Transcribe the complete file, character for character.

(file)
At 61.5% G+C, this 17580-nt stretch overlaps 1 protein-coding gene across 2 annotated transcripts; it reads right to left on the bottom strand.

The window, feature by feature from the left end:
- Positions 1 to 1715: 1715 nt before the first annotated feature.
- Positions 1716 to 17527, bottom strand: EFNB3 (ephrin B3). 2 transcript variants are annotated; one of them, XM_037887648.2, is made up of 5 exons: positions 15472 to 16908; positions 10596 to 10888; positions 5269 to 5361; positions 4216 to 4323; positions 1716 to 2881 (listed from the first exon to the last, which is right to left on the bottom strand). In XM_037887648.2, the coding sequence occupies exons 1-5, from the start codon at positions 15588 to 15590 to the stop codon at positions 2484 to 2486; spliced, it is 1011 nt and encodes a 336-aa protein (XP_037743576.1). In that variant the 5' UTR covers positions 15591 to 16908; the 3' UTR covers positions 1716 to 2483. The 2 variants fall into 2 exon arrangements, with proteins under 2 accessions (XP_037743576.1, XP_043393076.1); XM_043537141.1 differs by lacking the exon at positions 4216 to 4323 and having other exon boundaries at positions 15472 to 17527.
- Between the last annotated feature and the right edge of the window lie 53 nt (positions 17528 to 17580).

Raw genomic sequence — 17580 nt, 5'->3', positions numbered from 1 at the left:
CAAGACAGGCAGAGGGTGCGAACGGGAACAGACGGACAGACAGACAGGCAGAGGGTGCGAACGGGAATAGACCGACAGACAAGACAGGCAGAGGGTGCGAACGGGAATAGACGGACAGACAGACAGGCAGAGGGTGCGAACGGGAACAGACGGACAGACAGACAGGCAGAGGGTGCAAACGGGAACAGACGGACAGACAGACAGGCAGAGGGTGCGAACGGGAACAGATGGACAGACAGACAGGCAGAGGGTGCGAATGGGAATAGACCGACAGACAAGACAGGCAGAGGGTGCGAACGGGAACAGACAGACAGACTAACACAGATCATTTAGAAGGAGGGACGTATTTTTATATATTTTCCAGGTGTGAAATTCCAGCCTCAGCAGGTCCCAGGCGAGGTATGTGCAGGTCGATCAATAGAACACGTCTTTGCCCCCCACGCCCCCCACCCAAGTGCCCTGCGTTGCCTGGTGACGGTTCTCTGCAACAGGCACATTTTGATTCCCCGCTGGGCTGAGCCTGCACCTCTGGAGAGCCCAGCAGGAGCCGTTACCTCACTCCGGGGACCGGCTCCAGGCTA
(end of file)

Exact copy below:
At 61.5% G+C, this 17580-nt stretch overlaps 1 protein-coding gene across 2 annotated transcripts; it reads right to left on the bottom strand.

The window, feature by feature from the left end:
- Positions 1 to 1715: 1715 nt before the first annotated feature.
- Positions 1716 to 17527, bottom strand: EFNB3 (ephrin B3). 2 transcript variants are annotated; one of them, XM_037887648.2, is made up of 5 exons: positions 15472 to 16908; positions 10596 to 10888; positions 5269 to 5361; positions 4216 to 4323; positions 1716 to 2881 (listed from the first exon to the last, which is right to left on the bottom strand). In XM_037887648.2, the coding sequence occupies exons 1-5, from the start codon at positions 15588 to 15590 to the stop codon at positions 2484 to 2486; spliced, it is 1011 nt and encodes a 336-aa protein (XP_037743576.1). In that variant the 5' UTR covers positions 15591 to 16908; the 3' UTR covers positions 1716 to 2483. The 2 variants fall into 2 exon arrangements, with proteins under 2 accessions (XP_037743576.1, XP_043393076.1); XM_043537141.1 differs by lacking the exon at positions 4216 to 4323 and having other exon boundaries at positions 15472 to 17527.
- Between the last annotated feature and the right edge of the window lie 53 nt (positions 17528 to 17580).

Raw genomic sequence — 17580 nt, 5'->3', positions numbered from 1 at the left:
CAAGACAGGCAGAGGGTGCGAACGGGAACAGACGGACAGACAGACAGGCAGAGGGTGCGAACGGGAATAGACCGACAGACAAGACAGGCAGAGGGTGCGAACGGGAATAGACGGACAGACAGACAGGCAGAGGGTGCGAACGGGAACAGACGGACAGACAGACAGGCAGAGGGTGCAAACGGGAACAGACGGACAGACAGACAGGCAGAGGGTGCGAACGGGAACAGATGGACAGACAGACAGGCAGAGGGTGCGAATGGGAATAGACCGACAGACAAGACAGGCAGAGGGTGCGAACGGGAACAGACAGACAGACTAACACAGATCATTTAGAAGGAGGGACGTATTTTTATATATTTTCCAGGTGTGAAATTCCAGCCTCAGCAGGTCCCAGGCGAGGTATGTGCAGGTCGATCAATAGAACACGTCTTTGCCCCCCACGCCCCCCACCCAAGTGCCCTGCGTTGCCTGGTGACGGTTCTCTGCAACAGGCACATTTTGATTCCCCGCTGGGCTGAGCCTGCACCTCTGGAGAGCCCAGCAGGAGCCGTTACCTCACTCCGGGGACCGGCTCCAGGCTA